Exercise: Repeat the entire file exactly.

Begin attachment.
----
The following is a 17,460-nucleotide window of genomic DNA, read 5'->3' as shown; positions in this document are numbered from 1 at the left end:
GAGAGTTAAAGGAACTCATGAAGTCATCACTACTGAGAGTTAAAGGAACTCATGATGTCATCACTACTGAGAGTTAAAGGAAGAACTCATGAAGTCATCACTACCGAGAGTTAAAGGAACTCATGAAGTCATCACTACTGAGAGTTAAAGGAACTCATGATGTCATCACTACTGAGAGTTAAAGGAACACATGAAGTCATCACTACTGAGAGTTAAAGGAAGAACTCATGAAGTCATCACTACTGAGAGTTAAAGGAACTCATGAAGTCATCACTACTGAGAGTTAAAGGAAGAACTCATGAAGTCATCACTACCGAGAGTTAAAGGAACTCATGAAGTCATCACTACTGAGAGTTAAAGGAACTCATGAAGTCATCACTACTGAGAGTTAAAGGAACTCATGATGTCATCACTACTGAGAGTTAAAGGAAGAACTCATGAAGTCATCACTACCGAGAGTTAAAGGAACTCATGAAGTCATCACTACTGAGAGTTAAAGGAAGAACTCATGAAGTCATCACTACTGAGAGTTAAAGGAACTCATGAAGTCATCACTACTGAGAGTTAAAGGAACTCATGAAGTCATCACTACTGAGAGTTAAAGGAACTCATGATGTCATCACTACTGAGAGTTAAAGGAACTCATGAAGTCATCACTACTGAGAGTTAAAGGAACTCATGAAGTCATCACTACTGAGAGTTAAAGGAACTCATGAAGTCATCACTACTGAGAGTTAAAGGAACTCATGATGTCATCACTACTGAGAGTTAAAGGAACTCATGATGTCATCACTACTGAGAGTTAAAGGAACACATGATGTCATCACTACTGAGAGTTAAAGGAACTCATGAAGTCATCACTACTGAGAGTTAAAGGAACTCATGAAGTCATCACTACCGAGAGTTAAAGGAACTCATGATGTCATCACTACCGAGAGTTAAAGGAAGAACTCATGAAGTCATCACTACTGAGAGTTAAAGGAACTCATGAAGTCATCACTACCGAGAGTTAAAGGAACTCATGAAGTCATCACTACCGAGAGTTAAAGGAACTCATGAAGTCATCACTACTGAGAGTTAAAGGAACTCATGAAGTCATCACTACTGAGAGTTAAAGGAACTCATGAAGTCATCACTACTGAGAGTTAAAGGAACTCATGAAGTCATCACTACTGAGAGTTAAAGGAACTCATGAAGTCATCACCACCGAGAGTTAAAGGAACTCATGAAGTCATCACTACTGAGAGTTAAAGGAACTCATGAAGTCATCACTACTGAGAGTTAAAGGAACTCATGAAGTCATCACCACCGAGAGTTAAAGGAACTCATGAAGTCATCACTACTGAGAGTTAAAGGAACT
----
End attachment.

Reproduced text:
The following is a 17,460-nucleotide window of genomic DNA, read 5'->3' as shown; positions in this document are numbered from 1 at the left end:
GAGAGTTAAAGGAACTCATGAAGTCATCACTACTGAGAGTTAAAGGAACTCATGATGTCATCACTACTGAGAGTTAAAGGAAGAACTCATGAAGTCATCACTACCGAGAGTTAAAGGAACTCATGAAGTCATCACTACTGAGAGTTAAAGGAACTCATGATGTCATCACTACTGAGAGTTAAAGGAACACATGAAGTCATCACTACTGAGAGTTAAAGGAAGAACTCATGAAGTCATCACTACTGAGAGTTAAAGGAACTCATGAAGTCATCACTACTGAGAGTTAAAGGAAGAACTCATGAAGTCATCACTACCGAGAGTTAAAGGAACTCATGAAGTCATCACTACTGAGAGTTAAAGGAACTCATGAAGTCATCACTACTGAGAGTTAAAGGAACTCATGATGTCATCACTACTGAGAGTTAAAGGAAGAACTCATGAAGTCATCACTACCGAGAGTTAAAGGAACTCATGAAGTCATCACTACTGAGAGTTAAAGGAAGAACTCATGAAGTCATCACTACTGAGAGTTAAAGGAACTCATGAAGTCATCACTACTGAGAGTTAAAGGAACTCATGAAGTCATCACTACTGAGAGTTAAAGGAACTCATGATGTCATCACTACTGAGAGTTAAAGGAACTCATGAAGTCATCACTACTGAGAGTTAAAGGAACTCATGAAGTCATCACTACTGAGAGTTAAAGGAACTCATGAAGTCATCACTACTGAGAGTTAAAGGAACTCATGATGTCATCACTACTGAGAGTTAAAGGAACTCATGATGTCATCACTACTGAGAGTTAAAGGAACACATGATGTCATCACTACTGAGAGTTAAAGGAACTCATGAAGTCATCACTACTGAGAGTTAAAGGAACTCATGAAGTCATCACTACCGAGAGTTAAAGGAACTCATGATGTCATCACTACCGAGAGTTAAAGGAAGAACTCATGAAGTCATCACTACTGAGAGTTAAAGGAACTCATGAAGTCATCACTACCGAGAGTTAAAGGAACTCATGAAGTCATCACTACCGAGAGTTAAAGGAACTCATGAAGTCATCACTACTGAGAGTTAAAGGAACTCATGAAGTCATCACTACTGAGAGTTAAAGGAACTCATGAAGTCATCACTACTGAGAGTTAAAGGAACTCATGAAGTCATCACTACTGAGAGTTAAAGGAACTCATGAAGTCATCACCACCGAGAGTTAAAGGAACTCATGAAGTCATCACTACTGAGAGTTAAAGGAACTCATGAAGTCATCACTACTGAGAGTTAAAGGAACTCATGAAGTCATCACCACCGAGAGTTAAAGGAACTCATGAAGTCATCACTACTGAGAGTTAAAGGAACT